Another successful year for ForSE 2009

Another successful conference on Social Entrepreneurship was held on October 23rd, this time at Babson College in Boston’s Wellesley suburb. Details on the conference and photos were posted in a local e-magazine, Lokvani.com and are reproduced below for those who could not attend.

For the third year in a row, the Forum for Social Entrepreneurs held its annual conference that brought together a diverse crowd of social innovators, students, professionals and leading proponents to focus on the key issues and challenges in the social entrepreneurship area. Co-sponsored by TIE Boston Social Entrepreneurs Group and Net Impact Undergrad, Babson College, with support from the Deshpande Foundation, it was hosted at Olin Hall at Babson College.

The day was led off by a call to action by Andre Porter, Executive Director of the Massachusetts Small Business and Entrepreneurship Office. He recognized that many in the audience would represent the next generation of emerging business ideas and assured them of the support and backing of the state. Carol Cone, founder of Cone LLC, a leader in the field of corporate branding who has been guiding companies towards a strategy of social responsibility for over 25 years, drew from her rich background to identify opportunities where young social entrepreneurs could engage with corporate programs in win-win partnerships.

Nearly 200 attendees had the opportunity to hear leading practitioners in a number of fields in four different panel discussions.

  • Social Media for Social Entrepreneurs: One of the more popular sessions in the past, the cross-section of experts on the panel ranged from John Haydon, a social media consultant, Kate Brodock who advises firms on media strategies, Tushneem Dharmagadda who has successfully applied a number of social media tactics to grow two non-profits in the past several years and Dan Croak, whose firm thoughtbot has several tools that can be used to monitor online brand mentions about firms.
  • Sustainable Business Models for Social Ventures: A rich panel of practitioners with several innovative business models provided attendees with numerous perspectives on how a socially focused operation can also augment its core mission with revenue generating activities. Panelists included Jodi Rosenbaum Tillinger from More than Words an organization that empowers foster kids by teaching them how to run a business; Jack Freele from New England Rain barrel, a ecologically responsible company; and Michael Kochka, Farm Manager for Revision Urban Farm an urban farm operation that teaches the homeless job skills while producing wholesome and organic produce for local merchants and restaurants. Prof Nitin Joglekar from Boston University was the moderator.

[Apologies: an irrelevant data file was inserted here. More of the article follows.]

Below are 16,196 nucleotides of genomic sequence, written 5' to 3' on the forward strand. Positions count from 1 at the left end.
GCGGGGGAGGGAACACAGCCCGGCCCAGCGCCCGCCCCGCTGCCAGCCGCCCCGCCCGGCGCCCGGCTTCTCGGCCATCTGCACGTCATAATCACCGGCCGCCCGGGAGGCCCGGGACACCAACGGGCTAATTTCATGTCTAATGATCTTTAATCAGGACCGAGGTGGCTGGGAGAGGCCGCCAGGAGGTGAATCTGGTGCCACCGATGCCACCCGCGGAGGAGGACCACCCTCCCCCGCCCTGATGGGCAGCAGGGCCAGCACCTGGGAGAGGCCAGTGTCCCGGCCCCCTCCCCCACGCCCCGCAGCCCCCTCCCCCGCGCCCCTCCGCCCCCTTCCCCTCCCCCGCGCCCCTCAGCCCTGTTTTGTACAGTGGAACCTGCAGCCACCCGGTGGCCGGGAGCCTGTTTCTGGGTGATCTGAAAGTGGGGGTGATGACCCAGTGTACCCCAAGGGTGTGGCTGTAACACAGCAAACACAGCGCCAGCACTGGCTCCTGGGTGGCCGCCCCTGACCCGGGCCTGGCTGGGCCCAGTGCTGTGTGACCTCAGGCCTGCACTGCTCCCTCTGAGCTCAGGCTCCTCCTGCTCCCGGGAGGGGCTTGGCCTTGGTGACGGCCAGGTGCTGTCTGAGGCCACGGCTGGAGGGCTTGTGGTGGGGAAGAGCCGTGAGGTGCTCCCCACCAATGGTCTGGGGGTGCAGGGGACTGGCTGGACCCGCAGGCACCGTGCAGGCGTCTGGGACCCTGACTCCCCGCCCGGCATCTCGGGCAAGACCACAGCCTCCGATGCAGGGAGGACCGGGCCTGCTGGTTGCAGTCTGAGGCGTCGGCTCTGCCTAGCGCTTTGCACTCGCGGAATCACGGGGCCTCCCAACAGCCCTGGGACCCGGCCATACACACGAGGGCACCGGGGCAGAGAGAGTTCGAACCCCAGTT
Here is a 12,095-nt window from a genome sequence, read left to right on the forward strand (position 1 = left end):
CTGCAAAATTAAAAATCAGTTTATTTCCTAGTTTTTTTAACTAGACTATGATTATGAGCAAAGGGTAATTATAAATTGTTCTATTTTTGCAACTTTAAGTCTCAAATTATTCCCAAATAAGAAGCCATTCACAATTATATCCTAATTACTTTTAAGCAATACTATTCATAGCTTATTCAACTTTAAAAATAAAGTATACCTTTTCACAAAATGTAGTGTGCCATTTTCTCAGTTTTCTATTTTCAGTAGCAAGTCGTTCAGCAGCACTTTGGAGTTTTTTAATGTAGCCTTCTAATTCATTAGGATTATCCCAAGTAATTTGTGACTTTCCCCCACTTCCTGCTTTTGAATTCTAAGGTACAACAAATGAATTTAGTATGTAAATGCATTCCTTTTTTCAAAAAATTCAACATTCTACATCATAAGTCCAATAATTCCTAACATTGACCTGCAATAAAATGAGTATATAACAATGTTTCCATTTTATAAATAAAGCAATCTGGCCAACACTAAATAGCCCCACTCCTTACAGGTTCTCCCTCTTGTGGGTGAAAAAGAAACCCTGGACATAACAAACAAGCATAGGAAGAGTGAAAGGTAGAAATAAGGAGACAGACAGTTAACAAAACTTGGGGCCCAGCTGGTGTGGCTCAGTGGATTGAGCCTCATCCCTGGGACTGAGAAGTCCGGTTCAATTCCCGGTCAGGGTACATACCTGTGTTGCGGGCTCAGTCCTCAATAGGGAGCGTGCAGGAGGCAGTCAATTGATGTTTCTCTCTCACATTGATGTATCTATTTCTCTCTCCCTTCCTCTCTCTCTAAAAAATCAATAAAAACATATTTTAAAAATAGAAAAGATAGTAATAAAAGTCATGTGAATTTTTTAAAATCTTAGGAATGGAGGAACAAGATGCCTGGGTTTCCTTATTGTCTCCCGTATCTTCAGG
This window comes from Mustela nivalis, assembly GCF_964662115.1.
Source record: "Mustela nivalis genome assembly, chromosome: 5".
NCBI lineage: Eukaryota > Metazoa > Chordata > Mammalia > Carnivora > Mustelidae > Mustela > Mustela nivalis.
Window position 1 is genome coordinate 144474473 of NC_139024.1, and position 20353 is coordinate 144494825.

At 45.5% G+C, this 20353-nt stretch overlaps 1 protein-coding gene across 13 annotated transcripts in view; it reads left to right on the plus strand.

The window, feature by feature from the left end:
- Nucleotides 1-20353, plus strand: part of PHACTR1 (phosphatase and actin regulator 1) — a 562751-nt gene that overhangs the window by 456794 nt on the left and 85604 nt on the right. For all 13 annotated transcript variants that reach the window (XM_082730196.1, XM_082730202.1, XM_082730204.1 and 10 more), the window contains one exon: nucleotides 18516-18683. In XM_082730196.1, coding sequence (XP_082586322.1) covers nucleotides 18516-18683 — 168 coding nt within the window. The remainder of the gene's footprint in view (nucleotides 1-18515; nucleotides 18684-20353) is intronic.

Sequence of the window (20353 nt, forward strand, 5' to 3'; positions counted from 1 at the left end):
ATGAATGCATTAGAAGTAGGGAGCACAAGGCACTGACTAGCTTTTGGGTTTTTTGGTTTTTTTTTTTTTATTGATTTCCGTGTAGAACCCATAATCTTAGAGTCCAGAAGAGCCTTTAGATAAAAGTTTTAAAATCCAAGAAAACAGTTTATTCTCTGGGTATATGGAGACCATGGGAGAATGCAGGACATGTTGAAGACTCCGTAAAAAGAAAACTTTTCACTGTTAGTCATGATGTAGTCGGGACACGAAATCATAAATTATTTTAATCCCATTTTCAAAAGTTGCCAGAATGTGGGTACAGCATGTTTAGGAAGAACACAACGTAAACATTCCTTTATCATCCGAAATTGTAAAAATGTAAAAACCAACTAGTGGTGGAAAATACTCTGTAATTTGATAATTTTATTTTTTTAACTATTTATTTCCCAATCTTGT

• Valuing Social Enterprises: A challenge facing most social investors is how to evaluate a social focused business on metrics other than strict return on investment. Fortunately there are several organizations represented on the panel that have developed some interesting approaches to this subject. Shruti Sehra from New Profit, one of the first “Venture Philanthropy” organizations, helped frame the discussion from their experience evaluating social investments over the past decade. Susan Musinsky from Social Innovation Forum emphasized the need for continuous monitoring and assessment to ensure growth and impact. Miguel Granier from Invested Development outlined the social and investment metrics that need to be monitored. The discussion was ably moderated by Prof. John Whitman from Babson College.
  • Investor’s perspective of Microfinance: With microfinance becoming increasingly mainstream, the discussion focused on the worldwide opportunities for investment in this field. The area was still new and the major investment opportunities were still out of the reach of the ordinary investor. Funds like the Omidyar-Tufts Microfinance Fund, managed by one of the panelists, Tryfan Evans, did show a positive return in the past year as other sectors tanked. There was a concern that certain sectors in countries like India were getting a bit too rich in valuation. Long term the panel felt there was still room to grow and significant parts of the world still had a lot of potential for future investment.  The other panelists were Deborah Drake, VP Accion and Paresh Patel, CEO Sandstone Capital. Iqbal Dhaliwal, Director of Policy for the Jameel Poverty Action Lab at MIT moderated.